The more I read Golden-Biddle and Locke’s Composing Qualitative Research, the more I like it. (This is, of course, because great minds think alike.) In preparation for today’s colloquium on literature reviews I’ve been rereading chapter two, with a focus on the second and third “moves that authors use to establish theorized storylines” (p. 27). Like I say, I’m basically in agreement with them, and on the one point were I’m inclined to disagree I have to grant that their suggestion follows convention. (It’s just the convention I disagree with.) What I’m going to do in this post then, is re-describe their approach in terms of my own suggestion for how to write the second paragraph of a three-paragraph introduction to a standard-issue social science paper.
The first paragraph, by the way, does exactly what Golden-Biddle and Locke suggest as the the first “move”. It situates the paper within a practical set of issues that gives the study its significance. The second paragraph, then, re-situates these issues within a theoretical problematic. As I like to put it, the first paragraph describes the world, the second paragraph describes the science you use to study it. Broadly speaking, there are three things you can say about a science by way of introducing your theoretical problematic, the last of which I don’t recommend, but which is certainly often, even conventionally used. (I’d be remiss if I didn’t tell you about it.)
The first is to characterize the founding consensus that defines your discipline. This is what Golden-Biddle and Locke call “coherence”, and they have an interesting take on it. They distinguish between “synthesized” and “progressive” coherence. The first is a consensus that you, the author of the paper, are able to discern in the literature, but which isn’t talked about much among scholars. It may appear as an implicit, underlying assumption that is taken for granted. The second is an openly recognized, often-touted agreement among scholars, part of their identity as members of the discipline. In both cases, I’d recommend presenting the consensus as an “easy sell”; that is, if you have to spend a great deal of time convincing your readers that they are in fact in agreement about this point, you’re not “theorizing your storyline”, you’re outright theorizing. You should be writing a theory paper, not a qualitative study. Your literature reviewing should give you the materials you need to essentially just remind the reader of what he or she shares with all your other readers. This invocation of community is an important move in writing.
The other option is to remind your readers, not of what they have in common, but what keeps them apart. There’s nothing sad or wrong about this; disagreement in science is very normal. Golden-Biddle and Locke refer to this as “noncoherence”. As they put it: “In articles constructing noncoherent intertextual fields, we find referenced works presented as belonging to a common research program, but whic are now linked by disagreement” (p. 36). That’s exactly right: the articles are “linked by disagreement”. Hopefully, you will not have to conclude that the whole field is subtended by incoherence, however. Your literature review, will find localized coherence, i.e., sub-communities of scholars working in different “camps”. The point is that you’ve chosen to define your scientific community by one of its constitutive controversies, rather than by its foundational consensus.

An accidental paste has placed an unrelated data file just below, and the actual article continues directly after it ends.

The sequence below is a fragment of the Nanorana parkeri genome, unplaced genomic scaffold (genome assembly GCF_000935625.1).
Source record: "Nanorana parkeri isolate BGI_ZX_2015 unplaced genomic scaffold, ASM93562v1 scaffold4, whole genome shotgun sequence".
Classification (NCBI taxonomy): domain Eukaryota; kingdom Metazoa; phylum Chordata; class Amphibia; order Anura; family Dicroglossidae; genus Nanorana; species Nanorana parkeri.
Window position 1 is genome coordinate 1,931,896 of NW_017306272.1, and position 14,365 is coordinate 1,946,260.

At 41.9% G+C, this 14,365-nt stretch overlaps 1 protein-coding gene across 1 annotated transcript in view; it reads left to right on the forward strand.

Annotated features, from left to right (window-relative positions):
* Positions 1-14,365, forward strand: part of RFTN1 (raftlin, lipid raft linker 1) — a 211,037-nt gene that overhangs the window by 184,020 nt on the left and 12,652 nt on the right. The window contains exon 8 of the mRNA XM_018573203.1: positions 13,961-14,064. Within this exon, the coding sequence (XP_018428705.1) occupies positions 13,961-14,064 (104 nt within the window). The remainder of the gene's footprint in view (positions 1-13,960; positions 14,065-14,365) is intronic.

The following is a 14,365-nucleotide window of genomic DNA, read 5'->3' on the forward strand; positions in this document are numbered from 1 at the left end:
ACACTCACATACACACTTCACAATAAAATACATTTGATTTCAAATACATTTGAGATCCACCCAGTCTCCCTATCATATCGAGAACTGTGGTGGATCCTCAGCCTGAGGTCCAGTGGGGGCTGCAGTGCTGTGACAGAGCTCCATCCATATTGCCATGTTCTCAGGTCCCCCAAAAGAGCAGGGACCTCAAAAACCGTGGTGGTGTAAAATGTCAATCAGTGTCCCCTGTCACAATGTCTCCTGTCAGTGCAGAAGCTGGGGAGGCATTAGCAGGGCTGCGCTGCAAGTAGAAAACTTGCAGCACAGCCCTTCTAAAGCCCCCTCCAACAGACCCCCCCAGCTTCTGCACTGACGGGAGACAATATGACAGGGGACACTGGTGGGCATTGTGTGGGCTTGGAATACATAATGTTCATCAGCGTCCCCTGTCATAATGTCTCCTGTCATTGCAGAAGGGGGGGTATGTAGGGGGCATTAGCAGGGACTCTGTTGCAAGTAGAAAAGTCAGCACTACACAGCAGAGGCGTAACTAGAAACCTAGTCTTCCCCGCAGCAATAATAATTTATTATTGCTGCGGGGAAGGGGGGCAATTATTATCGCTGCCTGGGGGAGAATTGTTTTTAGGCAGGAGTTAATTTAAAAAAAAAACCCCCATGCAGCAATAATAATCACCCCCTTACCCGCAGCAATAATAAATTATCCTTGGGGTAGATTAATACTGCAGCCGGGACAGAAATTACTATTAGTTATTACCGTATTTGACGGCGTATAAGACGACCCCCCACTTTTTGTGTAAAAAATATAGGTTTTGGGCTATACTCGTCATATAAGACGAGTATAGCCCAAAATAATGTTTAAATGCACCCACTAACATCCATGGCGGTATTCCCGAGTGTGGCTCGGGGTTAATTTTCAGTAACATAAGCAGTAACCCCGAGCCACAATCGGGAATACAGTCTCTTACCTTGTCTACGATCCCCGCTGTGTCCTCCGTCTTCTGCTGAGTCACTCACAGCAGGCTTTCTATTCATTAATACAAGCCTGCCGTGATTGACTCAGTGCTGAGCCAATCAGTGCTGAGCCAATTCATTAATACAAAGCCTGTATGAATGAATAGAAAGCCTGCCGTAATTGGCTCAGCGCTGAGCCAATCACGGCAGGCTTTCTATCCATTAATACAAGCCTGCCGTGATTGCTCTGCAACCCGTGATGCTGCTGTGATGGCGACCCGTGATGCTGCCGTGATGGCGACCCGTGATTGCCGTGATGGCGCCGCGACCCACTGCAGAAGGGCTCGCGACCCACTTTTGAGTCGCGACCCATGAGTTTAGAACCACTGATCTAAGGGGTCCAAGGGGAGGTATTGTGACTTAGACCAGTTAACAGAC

In my view, you’re now already in a position to make your “contribution” to the literature. But Golden-Biddle and Locke insert an intermediate step, famously (and in the circles under my influence infamously) called “problematizing the literature”. Here the existing literature is explicitly described as something that needs your study’s conclusion. To my mind this goes without saying: your study will either provide a reason to doubt the founding consensus of your discipline (why else did you remind us of it?), or it will choose a side in one of its defining controversies (why else did you tell us about that?). It may, alternatively, propose a controversy to replace the consensus, or a consensus to transcend the controversy. In any case, you’ve already set the stage for your contribution. This is more or less the strategy that Golden-Biddle and Locke describe as presenting an “incommensurate” thesis (p. 41). Colloquially speaking, you’re going to claim that we’ve gotten something wrong and you’re here to set it right. We can put that in a slightly kinder and gentler way: you are going to be “pushing back” against the literature.
But as Golden-Biddle and Locke point out, there is another way to “problematize” the literature: you may characterize it as “incomplete” (p. 38) or “inadequate” (p. 39). Here, the goal is to “create a gap” in the literature in order “to argue the uniqueness and value of the theorized storyline” (p. 37). It’s true that this is a strategy that does often work, i.e., it helps you get published and/or a doctoral degree. But it is, to my mind unseemly. I’m out of time, so I won’t argue the point further now. Until I return to it at this blog, I’ll just refer you to a post on my other blog, in which I discuss Jörgen Sandberg and Mats Alveson‘s critique of this practice. As a scholar, I recommend against it; but as a writing consultant I’d be remiss not to tell you about it. It’s one of the tricks of the trade, though it will hopefully one day fall into dis-use through dis-repute.